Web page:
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Tuesday, July 31, 2007

Afro-American Historical & Genealogical Society

As reported in the Terre Haute Tribune Star, "Genealogy: Afro-American Historical & Genealogical Society prepares for 29th annual conference," the Afro-American Historical & Genealogical Society Inc. was founded with the goal of preserving the family histories of those individuals with African ancestry. The organization promotes cultural diversity by its focus on genealogy and historical research. Its national headquarters are in Washington, D.C.

The Society plans to stage its 29th annual conference this year in the Boston area. Titled “What’s in a Name . . . The Voyage of Discovery,” the conference will be staged Oct. 25-28 in the Boston Marriott Burlington Hotel, Burlington, Mass. The conference will feature more than 30 sessions, six historical tours, and a workshop on National Archives records. More information and the registration brochure can be downloaded from the Web site.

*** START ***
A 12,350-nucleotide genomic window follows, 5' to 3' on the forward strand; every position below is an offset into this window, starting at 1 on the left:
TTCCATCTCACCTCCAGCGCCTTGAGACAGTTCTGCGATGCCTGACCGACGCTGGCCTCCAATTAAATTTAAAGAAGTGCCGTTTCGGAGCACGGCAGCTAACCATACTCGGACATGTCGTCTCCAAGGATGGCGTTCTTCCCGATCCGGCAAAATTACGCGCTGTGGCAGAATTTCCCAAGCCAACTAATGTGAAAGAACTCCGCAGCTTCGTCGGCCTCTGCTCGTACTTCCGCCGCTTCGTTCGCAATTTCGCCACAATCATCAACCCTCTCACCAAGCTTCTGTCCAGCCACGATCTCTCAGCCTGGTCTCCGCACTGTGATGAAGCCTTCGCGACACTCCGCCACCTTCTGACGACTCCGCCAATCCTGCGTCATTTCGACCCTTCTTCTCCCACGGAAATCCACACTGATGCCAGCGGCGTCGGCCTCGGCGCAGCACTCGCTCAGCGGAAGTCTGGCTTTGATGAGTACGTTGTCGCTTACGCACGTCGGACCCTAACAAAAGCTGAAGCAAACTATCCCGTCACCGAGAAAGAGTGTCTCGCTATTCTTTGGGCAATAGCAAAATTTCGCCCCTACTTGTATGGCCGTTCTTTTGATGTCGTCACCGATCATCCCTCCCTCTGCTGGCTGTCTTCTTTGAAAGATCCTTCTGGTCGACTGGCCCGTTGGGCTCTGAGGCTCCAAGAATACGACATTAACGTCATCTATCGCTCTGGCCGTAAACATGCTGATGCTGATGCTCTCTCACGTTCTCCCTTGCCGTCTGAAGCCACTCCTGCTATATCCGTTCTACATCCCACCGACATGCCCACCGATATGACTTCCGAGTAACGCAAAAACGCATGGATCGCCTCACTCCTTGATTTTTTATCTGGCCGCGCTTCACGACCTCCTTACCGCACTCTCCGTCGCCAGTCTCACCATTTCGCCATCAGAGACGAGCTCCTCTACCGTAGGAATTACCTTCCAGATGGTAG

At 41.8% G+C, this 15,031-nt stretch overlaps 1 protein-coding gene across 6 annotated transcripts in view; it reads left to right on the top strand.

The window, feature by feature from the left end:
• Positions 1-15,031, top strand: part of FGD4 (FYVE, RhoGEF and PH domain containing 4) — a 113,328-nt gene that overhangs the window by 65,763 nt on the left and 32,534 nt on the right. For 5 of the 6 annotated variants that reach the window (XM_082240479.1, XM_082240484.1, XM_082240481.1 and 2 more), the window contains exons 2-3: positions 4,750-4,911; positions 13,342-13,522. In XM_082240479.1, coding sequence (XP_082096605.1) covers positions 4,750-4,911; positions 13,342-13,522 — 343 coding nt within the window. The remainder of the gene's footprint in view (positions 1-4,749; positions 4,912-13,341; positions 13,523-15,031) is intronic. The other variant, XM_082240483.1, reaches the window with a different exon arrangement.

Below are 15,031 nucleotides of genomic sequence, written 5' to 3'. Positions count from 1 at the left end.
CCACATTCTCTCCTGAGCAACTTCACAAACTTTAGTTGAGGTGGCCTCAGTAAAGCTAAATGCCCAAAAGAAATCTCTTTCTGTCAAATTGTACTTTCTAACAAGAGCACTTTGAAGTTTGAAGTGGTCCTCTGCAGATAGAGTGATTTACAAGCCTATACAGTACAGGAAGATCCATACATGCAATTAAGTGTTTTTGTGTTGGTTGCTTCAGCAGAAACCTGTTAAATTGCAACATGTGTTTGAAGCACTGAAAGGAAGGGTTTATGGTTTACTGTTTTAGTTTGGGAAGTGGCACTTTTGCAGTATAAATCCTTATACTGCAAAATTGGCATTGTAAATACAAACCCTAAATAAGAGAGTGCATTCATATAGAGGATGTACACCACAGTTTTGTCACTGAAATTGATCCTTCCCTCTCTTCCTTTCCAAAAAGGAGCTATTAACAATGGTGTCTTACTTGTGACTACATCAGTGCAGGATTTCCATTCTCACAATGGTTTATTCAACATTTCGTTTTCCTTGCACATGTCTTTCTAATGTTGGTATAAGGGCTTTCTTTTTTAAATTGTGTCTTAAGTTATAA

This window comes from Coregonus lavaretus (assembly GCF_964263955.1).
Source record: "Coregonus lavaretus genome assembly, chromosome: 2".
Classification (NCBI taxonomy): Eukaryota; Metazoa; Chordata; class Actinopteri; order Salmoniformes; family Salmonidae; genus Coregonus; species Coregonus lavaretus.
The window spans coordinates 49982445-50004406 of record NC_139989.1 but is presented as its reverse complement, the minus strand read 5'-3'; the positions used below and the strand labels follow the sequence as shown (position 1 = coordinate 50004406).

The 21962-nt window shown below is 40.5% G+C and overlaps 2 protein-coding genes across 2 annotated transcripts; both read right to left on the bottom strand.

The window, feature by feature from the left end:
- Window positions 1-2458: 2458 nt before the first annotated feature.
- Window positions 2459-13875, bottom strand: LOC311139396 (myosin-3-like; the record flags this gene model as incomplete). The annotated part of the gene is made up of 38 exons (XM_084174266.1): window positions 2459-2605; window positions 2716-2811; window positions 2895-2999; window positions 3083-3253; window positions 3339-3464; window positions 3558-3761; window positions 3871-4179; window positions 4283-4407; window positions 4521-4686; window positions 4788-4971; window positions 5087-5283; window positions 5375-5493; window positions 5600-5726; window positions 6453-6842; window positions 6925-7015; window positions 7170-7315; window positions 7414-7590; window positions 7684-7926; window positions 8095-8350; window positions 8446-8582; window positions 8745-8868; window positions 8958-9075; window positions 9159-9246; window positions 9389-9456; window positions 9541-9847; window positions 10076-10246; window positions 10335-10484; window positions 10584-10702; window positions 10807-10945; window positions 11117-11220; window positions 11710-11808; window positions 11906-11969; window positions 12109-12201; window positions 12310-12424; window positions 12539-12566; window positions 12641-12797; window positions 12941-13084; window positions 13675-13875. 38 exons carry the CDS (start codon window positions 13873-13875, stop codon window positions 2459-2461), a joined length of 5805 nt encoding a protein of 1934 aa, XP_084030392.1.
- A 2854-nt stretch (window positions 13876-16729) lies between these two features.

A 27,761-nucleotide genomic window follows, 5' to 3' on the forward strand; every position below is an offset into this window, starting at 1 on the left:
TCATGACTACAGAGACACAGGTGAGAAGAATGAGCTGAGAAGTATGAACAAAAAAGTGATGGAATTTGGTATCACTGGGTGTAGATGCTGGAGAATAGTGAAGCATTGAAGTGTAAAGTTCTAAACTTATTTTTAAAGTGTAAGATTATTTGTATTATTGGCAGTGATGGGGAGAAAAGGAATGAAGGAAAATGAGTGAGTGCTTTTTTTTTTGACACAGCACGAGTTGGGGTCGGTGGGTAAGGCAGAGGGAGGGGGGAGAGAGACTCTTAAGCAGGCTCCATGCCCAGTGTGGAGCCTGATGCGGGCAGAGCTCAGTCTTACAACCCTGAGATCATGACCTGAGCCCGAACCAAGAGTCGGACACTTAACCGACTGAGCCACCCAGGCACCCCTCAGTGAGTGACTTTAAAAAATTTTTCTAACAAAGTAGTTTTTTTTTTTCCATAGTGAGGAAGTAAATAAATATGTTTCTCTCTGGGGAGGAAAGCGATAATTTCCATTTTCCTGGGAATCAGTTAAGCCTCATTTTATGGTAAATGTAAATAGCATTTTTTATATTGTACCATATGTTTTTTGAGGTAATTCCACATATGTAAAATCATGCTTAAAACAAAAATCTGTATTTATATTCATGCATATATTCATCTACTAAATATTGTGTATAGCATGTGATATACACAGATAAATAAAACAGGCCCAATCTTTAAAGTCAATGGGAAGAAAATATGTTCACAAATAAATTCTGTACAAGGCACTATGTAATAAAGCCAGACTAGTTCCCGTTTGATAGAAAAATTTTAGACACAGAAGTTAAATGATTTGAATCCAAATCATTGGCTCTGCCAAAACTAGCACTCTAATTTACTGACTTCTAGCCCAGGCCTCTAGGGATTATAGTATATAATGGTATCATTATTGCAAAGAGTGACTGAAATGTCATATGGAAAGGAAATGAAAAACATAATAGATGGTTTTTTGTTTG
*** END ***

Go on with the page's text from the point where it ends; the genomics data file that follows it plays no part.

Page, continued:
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Friday, June 29, 2007

"Roots: The Next Generations" to air July 8-15

A huge critical and ratings success when it debuted in 1979, the powerful saga of “Roots: The Next Generations" is often overlooked because of the unprecedented impact of the original "Roots" miniseries, the epic mini-series that changed the face of television.

Now, continuing its 30th Anniversary celebration of "Roots," TV One announces the telecast of "Roots: The Next Generations," the continuing saga of Alex Haley’s family line from the post-Civil War era to the Pulitzer Prize-winning author’s genealogical search for his roots in the 1960s, which led him to Africa. The program will air July 8-15.